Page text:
Nader's campaign Web site discusses "a Wall street securities speculation tax" and an "aggressive crackdown on corporate crime and corporate welfare." He favors cutting taxes on wages and instead taxing "pollution, stock speculation, addictive industries, and energy guzzling technologies." Nader also supports more union organizing, and giving workers a "living wage instead of a minimum wage."
"As Wall Street has prospered, most Americans have been running in place because the deck has been stacked against them," Senator Barack Obama (D-Ill.) says in a TV ad that premiered shortly before the Mar. 4 primaries.
Obama says he opposes privatizing Social Security, and, to shore up its finances, proposes raising the amount of income that is subject to the Social Security payroll tax. To reduce high levels of credit-card debt, Obama has proposed a credit-card rating system and "credit-card bill of rights." Obama has embraced automatic IRA and 401(k) programs for all workers as well as tax incentives to encourage low- and middle-income workers to save.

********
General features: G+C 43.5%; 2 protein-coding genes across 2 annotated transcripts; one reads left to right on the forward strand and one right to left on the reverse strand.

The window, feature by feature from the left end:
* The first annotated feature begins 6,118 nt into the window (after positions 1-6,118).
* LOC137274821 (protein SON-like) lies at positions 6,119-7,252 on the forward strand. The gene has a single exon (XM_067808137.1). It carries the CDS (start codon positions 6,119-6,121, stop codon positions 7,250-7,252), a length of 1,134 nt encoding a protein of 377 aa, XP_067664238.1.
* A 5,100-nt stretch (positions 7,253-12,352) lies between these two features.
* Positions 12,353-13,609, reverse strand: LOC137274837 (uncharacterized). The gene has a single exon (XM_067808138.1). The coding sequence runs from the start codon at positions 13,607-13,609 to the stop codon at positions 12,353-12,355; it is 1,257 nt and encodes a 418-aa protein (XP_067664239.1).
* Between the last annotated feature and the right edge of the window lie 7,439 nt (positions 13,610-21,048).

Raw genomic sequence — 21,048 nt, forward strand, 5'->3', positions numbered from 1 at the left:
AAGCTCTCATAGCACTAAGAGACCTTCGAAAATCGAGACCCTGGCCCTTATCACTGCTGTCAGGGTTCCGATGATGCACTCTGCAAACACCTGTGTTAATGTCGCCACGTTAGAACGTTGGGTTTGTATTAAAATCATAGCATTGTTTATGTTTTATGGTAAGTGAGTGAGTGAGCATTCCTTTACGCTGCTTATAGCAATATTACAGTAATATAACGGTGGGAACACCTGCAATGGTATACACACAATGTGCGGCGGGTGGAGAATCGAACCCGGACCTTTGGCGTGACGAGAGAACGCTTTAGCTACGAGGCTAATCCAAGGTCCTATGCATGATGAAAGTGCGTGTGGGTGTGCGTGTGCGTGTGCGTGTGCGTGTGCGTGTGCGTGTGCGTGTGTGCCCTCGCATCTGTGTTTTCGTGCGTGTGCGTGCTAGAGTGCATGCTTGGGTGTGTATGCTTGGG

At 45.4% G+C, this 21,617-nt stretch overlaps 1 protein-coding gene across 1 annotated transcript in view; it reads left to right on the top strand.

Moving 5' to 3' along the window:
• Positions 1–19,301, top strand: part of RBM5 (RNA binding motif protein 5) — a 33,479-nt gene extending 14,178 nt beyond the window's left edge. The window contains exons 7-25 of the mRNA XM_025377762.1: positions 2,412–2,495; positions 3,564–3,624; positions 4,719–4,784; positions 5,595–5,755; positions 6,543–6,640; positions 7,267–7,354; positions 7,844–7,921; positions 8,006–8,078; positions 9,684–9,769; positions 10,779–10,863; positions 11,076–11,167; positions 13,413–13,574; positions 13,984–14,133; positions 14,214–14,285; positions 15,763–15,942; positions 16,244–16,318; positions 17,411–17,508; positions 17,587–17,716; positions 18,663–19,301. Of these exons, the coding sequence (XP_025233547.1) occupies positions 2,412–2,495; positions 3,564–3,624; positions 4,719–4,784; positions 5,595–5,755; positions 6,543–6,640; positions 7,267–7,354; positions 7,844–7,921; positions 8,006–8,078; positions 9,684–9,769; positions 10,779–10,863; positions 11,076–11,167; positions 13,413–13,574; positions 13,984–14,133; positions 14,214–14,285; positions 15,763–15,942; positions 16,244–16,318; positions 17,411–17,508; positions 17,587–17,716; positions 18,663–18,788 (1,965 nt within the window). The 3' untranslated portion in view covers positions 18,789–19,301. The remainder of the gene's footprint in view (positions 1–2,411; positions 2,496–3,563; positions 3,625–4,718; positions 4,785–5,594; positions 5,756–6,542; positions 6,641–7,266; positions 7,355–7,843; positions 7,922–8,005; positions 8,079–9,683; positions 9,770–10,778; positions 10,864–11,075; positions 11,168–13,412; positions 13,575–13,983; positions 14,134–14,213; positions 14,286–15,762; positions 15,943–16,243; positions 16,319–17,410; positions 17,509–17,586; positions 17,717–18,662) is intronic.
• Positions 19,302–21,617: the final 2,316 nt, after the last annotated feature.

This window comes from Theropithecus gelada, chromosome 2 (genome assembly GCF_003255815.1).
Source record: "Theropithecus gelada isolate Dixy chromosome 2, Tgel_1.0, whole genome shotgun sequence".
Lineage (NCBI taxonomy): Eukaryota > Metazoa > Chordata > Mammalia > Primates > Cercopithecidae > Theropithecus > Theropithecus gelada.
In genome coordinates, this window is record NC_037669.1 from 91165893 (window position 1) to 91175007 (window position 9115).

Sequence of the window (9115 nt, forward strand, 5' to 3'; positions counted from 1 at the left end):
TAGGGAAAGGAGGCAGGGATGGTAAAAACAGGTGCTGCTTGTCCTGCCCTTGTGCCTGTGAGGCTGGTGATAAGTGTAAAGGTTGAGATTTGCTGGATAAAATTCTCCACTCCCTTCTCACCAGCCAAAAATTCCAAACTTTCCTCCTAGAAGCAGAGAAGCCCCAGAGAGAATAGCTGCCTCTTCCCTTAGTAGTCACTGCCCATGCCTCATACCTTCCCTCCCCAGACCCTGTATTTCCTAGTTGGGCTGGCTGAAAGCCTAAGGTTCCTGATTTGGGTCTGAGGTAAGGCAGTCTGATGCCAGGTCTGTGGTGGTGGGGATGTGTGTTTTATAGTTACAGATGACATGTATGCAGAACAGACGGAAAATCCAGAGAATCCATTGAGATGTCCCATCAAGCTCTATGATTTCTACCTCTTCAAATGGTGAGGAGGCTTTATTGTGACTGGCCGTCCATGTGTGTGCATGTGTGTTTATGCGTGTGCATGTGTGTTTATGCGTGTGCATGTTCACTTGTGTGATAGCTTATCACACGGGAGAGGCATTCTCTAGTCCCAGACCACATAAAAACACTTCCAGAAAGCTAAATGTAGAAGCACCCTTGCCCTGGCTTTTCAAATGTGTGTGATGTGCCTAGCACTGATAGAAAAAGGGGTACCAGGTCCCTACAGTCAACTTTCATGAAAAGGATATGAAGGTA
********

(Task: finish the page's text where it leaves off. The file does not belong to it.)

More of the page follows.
Although Obama would let many of President Bush's tax cuts expire, he has proposed other tax cuts for less wealthy Americans. He would eliminate income taxes for seniors earning less than $50,000 per year, provide tax credits for college education, and allow taxpayers to deduct mortgage interest even if they don't itemize their taxes. He also pledges to find ways to simplify the filing of tax returns, cutting it to a five-minute process for many Americans.
Representative Ron Paul (R-Tex.) favors slashing government spending and taxes, including all taxes on Social Security benefits.
"We can encourage retirement saving simply by allowing employees to put more of their paychecks into IRAs and pension funds, instead of sending taxes to the federal government," Paul has written.